Common description of the catastrophic disaster.
The Vesuvius eruption occurred in the ancient Italy, on 24th August, 79 A.D. (Jashemski, Meyer, 2002, p.38-40). The eruption was unexpected and the inhabitants were not aware of the coming disaster despite the precursor earthquakes occurred before. It is estimated that 13,000 people in total died from the eruption. The preserved remains in Pompeii city and the observational notes of Pliny the Younger is the evidence of the Mount Vesuvius eruption in ancient times (this day in history).
1.2. Location of the event. .
Vesuvius is the only active volcano located on Italy's west coast, in the borders of the Bay and the modern city of Naples. It sits in the crater of the ancient Somma volcano. Tens of kilometres high spreads of ash and pumice continuously erupting from the Mount Vesuvius in 79 A.D. (Jashemski, Meyer, 2002) covered the whole ancient Pompeii town and apparently destroyed the nearby Herculaneum and Stabiae cities (sciencedirect). .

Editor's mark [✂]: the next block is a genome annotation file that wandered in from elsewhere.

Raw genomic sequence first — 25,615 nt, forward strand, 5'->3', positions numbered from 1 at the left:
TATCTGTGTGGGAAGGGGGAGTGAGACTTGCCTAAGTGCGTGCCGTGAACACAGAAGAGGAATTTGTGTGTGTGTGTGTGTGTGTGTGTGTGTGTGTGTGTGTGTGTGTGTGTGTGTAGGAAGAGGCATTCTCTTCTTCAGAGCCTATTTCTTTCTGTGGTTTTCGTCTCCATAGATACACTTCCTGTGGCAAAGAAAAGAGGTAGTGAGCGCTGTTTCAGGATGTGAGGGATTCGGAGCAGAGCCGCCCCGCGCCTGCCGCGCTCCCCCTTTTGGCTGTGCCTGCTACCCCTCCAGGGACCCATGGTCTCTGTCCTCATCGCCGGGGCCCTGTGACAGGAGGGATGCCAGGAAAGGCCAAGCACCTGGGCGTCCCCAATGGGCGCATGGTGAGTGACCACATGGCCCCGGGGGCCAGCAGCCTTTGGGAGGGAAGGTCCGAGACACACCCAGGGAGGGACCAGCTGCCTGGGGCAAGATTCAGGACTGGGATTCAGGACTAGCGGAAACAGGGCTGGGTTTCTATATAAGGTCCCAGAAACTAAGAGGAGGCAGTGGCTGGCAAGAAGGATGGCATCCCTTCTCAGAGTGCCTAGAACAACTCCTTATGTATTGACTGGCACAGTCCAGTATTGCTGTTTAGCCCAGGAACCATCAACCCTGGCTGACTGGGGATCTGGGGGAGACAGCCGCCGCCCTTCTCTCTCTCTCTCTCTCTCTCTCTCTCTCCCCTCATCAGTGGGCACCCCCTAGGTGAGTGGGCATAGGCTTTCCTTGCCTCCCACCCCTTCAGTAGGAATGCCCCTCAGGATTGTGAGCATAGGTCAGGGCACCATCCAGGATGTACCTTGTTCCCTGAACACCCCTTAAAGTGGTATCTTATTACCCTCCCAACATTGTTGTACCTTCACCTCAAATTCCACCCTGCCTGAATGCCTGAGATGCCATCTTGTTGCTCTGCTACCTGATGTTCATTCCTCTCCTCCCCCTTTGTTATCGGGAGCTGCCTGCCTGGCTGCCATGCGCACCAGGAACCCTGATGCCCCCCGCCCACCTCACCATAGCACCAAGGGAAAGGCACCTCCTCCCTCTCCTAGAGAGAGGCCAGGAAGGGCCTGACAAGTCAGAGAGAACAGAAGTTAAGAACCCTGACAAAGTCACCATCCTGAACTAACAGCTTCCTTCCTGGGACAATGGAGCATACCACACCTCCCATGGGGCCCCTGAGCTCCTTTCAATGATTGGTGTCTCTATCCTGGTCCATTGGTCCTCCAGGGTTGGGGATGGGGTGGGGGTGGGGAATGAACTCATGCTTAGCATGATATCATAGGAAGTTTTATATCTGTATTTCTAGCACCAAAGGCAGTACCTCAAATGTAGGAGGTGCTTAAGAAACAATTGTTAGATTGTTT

1.3. Plate tectonic setting and type of eruption.
Two continental plates African and Eurasian through their convergence form the Mount Vesuvius. First, the subduction zone was formed by the African plate pushing the Eurasian plate upward and the volcano was located deep in the ocean in the Bay of Naples. Multiple eruptions formed the layers of the earth and that raised the oceanic volcano upward and connected to the mainland. There are two different causes of why the magma rises up to the surface. The first one explains that when two converging plates interconnect and then separate, the holes and breaks occurring between them cause the rise of the magma through them. Another explanation tells about the heat occurrence between the plates when they converging. The molten rock starts melting and becomes less dense then the surrounding rock, this way it raises the magma upwards (Loeb). The type of the Vesuvius eruption is Plinian.